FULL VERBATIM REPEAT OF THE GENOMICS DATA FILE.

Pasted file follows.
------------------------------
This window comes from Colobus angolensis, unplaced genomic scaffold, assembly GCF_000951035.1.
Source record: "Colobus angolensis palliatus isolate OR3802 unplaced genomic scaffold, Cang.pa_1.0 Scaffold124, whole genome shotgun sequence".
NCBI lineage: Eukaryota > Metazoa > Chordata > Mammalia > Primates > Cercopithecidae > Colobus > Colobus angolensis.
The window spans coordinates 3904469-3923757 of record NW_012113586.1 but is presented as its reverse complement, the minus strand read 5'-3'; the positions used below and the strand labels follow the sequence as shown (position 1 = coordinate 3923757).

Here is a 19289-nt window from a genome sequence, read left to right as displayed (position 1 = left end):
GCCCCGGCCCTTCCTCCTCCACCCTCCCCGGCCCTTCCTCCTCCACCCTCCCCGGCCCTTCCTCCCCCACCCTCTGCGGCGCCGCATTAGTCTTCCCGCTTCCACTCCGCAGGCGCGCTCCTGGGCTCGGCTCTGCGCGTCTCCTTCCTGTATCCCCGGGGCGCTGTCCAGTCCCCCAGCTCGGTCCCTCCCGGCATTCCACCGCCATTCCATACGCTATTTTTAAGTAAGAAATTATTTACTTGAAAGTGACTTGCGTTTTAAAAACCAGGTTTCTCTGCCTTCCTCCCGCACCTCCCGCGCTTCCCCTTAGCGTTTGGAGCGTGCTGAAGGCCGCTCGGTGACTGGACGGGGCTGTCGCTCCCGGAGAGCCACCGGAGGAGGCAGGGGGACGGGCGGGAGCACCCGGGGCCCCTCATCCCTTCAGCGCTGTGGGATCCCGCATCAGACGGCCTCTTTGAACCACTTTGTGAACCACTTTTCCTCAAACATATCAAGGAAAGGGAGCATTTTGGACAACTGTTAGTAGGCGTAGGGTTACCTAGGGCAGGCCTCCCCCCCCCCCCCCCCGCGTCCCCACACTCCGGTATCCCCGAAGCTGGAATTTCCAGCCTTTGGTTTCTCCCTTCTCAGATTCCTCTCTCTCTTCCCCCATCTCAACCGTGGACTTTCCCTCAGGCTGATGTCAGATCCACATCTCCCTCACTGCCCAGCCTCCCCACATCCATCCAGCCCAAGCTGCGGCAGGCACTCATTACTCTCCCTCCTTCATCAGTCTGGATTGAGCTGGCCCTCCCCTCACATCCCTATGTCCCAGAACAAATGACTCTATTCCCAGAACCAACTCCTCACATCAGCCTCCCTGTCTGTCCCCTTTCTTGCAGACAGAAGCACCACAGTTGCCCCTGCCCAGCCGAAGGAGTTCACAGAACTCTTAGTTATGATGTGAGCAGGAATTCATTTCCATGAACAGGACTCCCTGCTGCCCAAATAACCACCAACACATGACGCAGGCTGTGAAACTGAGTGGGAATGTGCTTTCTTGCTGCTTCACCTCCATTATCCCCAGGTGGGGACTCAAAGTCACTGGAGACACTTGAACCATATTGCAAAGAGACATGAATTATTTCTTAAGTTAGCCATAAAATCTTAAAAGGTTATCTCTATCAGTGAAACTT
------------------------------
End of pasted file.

This window comes from Colobus angolensis, unplaced genomic scaffold, assembly GCF_000951035.1.
Source record: "Colobus angolensis palliatus isolate OR3802 unplaced genomic scaffold, Cang.pa_1.0 Scaffold124, whole genome shotgun sequence".
NCBI lineage: Eukaryota > Metazoa > Chordata > Mammalia > Primates > Cercopithecidae > Colobus > Colobus angolensis.
The window spans coordinates 3904469-3923757 of record NW_012113586.1 but is presented as its reverse complement, the minus strand read 5'-3'; the positions used below and the strand labels follow the sequence as shown (position 1 = coordinate 3923757).

Here is a 19289-nt window from a genome sequence, read left to right as displayed (position 1 = left end):
GCCCCGGCCCTTCCTCCTCCACCCTCCCCGGCCCTTCCTCCTCCACCCTCCCCGGCCCTTCCTCCCCCACCCTCTGCGGCGCCGCATTAGTCTTCCCGCTTCCACTCCGCAGGCGCGCTCCTGGGCTCGGCTCTGCGCGTCTCCTTCCTGTATCCCCGGGGCGCTGTCCAGTCCCCCAGCTCGGTCCCTCCCGGCATTCCACCGCCATTCCATACGCTATTTTTAAGTAAGAAATTATTTACTTGAAAGTGACTTGCGTTTTAAAAACCAGGTTTCTCTGCCTTCCTCCCGCACCTCCCGCGCTTCCCCTTAGCGTTTGGAGCGTGCTGAAGGCCGCTCGGTGACTGGACGGGGCTGTCGCTCCCGGAGAGCCACCGGAGGAGGCAGGGGGACGGGCGGGAGCACCCGGGGCCCCTCATCCCTTCAGCGCTGTGGGATCCCGCATCAGACGGCCTCTTTGAACCACTTTGTGAACCACTTTTCCTCAAACATATCAAGGAAAGGGAGCATTTTGGACAACTGTTAGTAGGCGTAGGGTTACCTAGGGCAGGCCTCCCCCCCCCCCCCCCCGCGTCCCCACACTCCGGTATCCCCGAAGCTGGAATTTCCAGCCTTTGGTTTCTCCCTTCTCAGATTCCTCTCTCTCTTCCCCCATCTCAACCGTGGACTTTCCCTCAGGCTGATGTCAGATCCACATCTCCCTCACTGCCCAGCCTCCCCACATCCATCCAGCCCAAGCTGCGGCAGGCACTCATTACTCTCCCTCCTTCATCAGTCTGGATTGAGCTGGCCCTCCCCTCACATCCCTATGTCCCAGAACAAATGACTCTATTCCCAGAACCAACTCCTCACATCAGCCTCCCTGTCTGTCCCCTTTCTTGCAGACAGAAGCACCACAGTTGCCCCTGCCCAGCCGAAGGAGTTCACAGAACTCTTAGTTATGATGTGAGCAGGAATTCATTTCCATGAACAGGACTCCCTGCTGCCCAAATAACCACCAACACATGACGCAGGCTGTGAAACTGAGTGGGAATGTGCTTTCTTGCTGCTTCACCTCCATTATCCCCAGGTGGGGACTCAAAGTCACTGGAGACACTTGAACCATATTGCAAAGAGACATGAATTATTTCTTAAGTTAGCCATAAAATCTTAAAAGGTTATCTCTATCAGTGAAACTT